# Solving “Welcome to Code Jam” from Google Code Jam 2009

I am trying to solve the following code jam question,ive made some progress but for few cases my code give wrong outputs.. Welcome to Code jam

So i stumbled on a solution by dev "rem" from russia. I've no idea how his/her solution is working correctly.. the code...

``````const string target = "welcome to code jam";

char buf[1<<20];

int main() {
freopen("input.txt", "rt", stdin);
freopen("output.txt", "wt", stdout);

gets(buf);
FOR(test, 1, atoi(buf)) {
gets(buf);
string s(buf);
int n = size(s);
int k = size(target);
vector<vector<int> > dp(n+1, vector<int>(k+1));
dp[0][0] = 1;
const int mod = 10000;
assert(k == 19);
REP(i, n) REP(j, k+1) {// Whats happening here
dp[i+1][j] = (dp[i+1][j]+dp[i][j])%mod;
if (j < k && s[i] == target[j])
dp[i+1][j+1] = (dp[i+1][j+1]+dp[i][j])%mod;
}
printf("Case #%d: %04d\n", test, dp[n][k]);
}

exit(0);
}//credit rem
``````

Can somebody explain whats happening in the two loops?

Thanks.

-
Oh boy, here's a tip: don't try to learn from this code. – R. Martinho Fernandes Mar 17 '12 at 10:54
how about posting the question here – Cheers and hth. - Alf Mar 17 '12 at 10:55
Rest in piece REM. One of the really good coders, that passed away really young. You can see that you still have impact, not forgotten. – Boris Strandjev Mar 17 '12 at 11:01
@R.MartinhoFernandes why? is its approach wrong?? whats wrong about it? – ashishsony Mar 17 '12 at 11:35
@BorisStrandjev did u just joked about REM ? – ashishsony Mar 17 '12 at 11:36

What he is doing: dynamic programming, this far you can see too.

He has 2D array and you need to understand what is its semantics. The fact is that `dp[i][j]` counts the number of ways he can get a subsequence of the first `j` letters of `welcome to code jam` using all the letters in the input string upto the ith index. Both indexes are 1 -based to allow for the case of not taking any letters from the strings.

For example if the input is:

``````welcome to code jjam
``````

The values of `dp` in different situations are going to be:

`````` dp[1][1] = 1; // first letter is w. perfect just the goal
dp[1][2] = 0; // no way to have two letters in just one-letter string
dp[2][2] = 1; // again: perfect
dp[1][2] = 1; // here we ignore the e. We just need the w.
dp[7][2] = 2; // two ways to construct we: [we]lcome and [w]elcom[e].
``````

The loop you are specifically asking about calculates new dynamic values based on the already calculated ones.

-

Whoa, I was practicing this problem few days ago and and stumbled across this question.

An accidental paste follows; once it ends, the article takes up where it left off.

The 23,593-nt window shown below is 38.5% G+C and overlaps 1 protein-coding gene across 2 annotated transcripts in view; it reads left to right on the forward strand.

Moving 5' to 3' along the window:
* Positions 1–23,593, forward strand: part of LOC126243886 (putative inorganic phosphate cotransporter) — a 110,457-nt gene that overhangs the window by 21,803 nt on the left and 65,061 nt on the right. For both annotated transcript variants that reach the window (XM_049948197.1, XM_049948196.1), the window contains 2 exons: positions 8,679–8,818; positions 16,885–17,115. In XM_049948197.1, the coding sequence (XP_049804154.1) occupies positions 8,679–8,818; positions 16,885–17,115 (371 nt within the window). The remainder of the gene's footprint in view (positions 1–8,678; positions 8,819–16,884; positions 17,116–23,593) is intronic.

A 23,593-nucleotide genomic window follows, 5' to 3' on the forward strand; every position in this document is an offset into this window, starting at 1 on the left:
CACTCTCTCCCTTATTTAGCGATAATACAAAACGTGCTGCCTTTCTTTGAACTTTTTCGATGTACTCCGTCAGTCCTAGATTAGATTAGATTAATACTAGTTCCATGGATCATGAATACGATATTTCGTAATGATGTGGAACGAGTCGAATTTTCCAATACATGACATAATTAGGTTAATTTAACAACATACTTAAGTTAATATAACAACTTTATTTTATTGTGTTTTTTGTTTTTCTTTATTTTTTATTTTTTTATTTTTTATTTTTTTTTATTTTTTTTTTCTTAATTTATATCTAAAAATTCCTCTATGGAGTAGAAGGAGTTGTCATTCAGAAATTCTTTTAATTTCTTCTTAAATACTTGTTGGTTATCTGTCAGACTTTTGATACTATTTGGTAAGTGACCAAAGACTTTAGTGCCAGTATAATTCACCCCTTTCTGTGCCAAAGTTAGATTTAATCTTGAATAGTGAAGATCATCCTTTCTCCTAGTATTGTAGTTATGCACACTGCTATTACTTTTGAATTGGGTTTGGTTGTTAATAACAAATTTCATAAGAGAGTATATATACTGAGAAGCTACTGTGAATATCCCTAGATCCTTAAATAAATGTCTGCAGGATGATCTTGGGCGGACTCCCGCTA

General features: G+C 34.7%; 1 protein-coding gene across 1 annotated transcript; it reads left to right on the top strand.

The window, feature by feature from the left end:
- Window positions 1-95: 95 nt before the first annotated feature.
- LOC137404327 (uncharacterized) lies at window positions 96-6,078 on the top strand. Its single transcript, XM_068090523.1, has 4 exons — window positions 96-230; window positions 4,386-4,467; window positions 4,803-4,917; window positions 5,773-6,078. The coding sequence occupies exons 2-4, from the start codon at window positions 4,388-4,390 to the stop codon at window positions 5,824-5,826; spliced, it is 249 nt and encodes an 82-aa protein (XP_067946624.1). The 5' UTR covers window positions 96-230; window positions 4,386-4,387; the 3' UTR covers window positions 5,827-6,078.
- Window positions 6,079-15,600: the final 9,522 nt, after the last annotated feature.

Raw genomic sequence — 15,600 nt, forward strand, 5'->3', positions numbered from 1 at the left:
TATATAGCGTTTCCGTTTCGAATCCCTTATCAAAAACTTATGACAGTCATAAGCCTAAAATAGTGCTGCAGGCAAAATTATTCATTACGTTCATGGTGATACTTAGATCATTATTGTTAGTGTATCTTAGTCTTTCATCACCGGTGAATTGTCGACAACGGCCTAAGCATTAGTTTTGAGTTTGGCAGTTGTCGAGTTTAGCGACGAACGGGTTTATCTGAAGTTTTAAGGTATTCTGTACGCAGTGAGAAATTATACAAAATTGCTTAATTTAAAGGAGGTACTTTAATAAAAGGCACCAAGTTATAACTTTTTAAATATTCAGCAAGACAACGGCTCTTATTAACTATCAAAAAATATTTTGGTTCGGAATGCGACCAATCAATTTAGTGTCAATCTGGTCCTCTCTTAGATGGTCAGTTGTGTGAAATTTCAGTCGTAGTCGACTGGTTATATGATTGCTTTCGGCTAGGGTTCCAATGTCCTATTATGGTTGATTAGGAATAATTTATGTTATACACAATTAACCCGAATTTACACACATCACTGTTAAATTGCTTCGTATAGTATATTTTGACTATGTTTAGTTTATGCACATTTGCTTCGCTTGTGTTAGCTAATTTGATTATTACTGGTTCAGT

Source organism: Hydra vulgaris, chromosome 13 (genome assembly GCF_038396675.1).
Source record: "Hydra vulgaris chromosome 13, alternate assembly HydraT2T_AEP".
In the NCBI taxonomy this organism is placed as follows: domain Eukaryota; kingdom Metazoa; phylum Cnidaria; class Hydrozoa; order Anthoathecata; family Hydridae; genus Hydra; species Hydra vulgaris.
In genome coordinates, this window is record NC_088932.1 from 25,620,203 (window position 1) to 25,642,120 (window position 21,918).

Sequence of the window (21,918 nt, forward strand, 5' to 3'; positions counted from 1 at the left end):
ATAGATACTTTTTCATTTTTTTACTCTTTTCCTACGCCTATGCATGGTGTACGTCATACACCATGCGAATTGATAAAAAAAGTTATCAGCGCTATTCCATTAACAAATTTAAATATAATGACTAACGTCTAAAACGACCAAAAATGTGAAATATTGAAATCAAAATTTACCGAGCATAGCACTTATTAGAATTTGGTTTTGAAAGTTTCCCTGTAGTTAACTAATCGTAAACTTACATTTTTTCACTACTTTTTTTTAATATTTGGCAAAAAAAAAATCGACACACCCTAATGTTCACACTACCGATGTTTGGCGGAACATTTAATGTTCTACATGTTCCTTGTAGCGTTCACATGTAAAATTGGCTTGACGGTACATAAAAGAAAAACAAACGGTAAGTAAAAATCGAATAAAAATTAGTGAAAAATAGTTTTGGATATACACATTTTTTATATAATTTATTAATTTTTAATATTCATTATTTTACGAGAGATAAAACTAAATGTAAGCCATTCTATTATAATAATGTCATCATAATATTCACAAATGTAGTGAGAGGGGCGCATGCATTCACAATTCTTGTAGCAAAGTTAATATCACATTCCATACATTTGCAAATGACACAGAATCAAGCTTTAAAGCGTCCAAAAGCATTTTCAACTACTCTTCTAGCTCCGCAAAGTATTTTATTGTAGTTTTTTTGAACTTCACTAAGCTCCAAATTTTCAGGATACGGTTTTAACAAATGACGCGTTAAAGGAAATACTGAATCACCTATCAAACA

I suspect that saying "he's doing dynamic programming" won't not explain too much if you did not study DP.

I can give clearer implementation and easier explanation:

``````string phrase = "welcome to code jam"; // S
string text; getline(cin, text); // T
vector<int> ob(text.size(), 1);
int ans = 0;
for (int p = 0; p < phrase.size(); ++p) {
ans = 0;
for (int i = 0; i < text.size(); ++i) {
if (text[i] == phrase[p]) ans = (ans + ob[i]) % 10000;
ob[i] = ans;
}
}
cout << setfill('0') << setw(4) << ans << endl;
``````

To solve the problem if S had only one character `S[0]` we could just count number of its occurrences.

If it had only two characters `S[0..1]` we see that each occurrence `T[i]==S[1]` increases answer by the number of occurrences of `S[0]` before index `i`.

For three characters `S[0..2]` each occurrence `T[i]==S[2]` similarly increases answer by number of occurrences of `S[0..1]` before index `i`. This number is the same as the answer value at the moment the previous paragraph had processed `T[i]`.

If there were four characters, the answer would be increasing by number of occurrences of the previous three before each index at which fourth character is found, and so on.

As every other step uses values from the previous ones, this can be solved incrementally. On each step `p` we need to know number of occurrences of previous substring `S[0..p-1]` before any index `i`, which can be kept in array of integers `ob` of the same length as T. Then the answer goes up by `ob[i]` whenever we encounter `S[p]` at `i`. And to prepare `ob` for the next step, we also update each `ob[i]` to be the number of occurrences of `S[0..p]` instead — i.e. to the current answer value.

By the end the latest answer value (and the last element of `ob`) contain the number of occurrences of whole `S` in whole `T`, and that is the final answer.

Notice that it starts with `ob` filled with ones. The first step is different from the rest; but counting number of occurrences of `S[0]` means increasing answer by `1` on each occurrence, which is what all other steps do, except that they increase by `ob[i]`. So when every `ob[i]` is initially `1`, the first step will run just like all others, using the same code.

-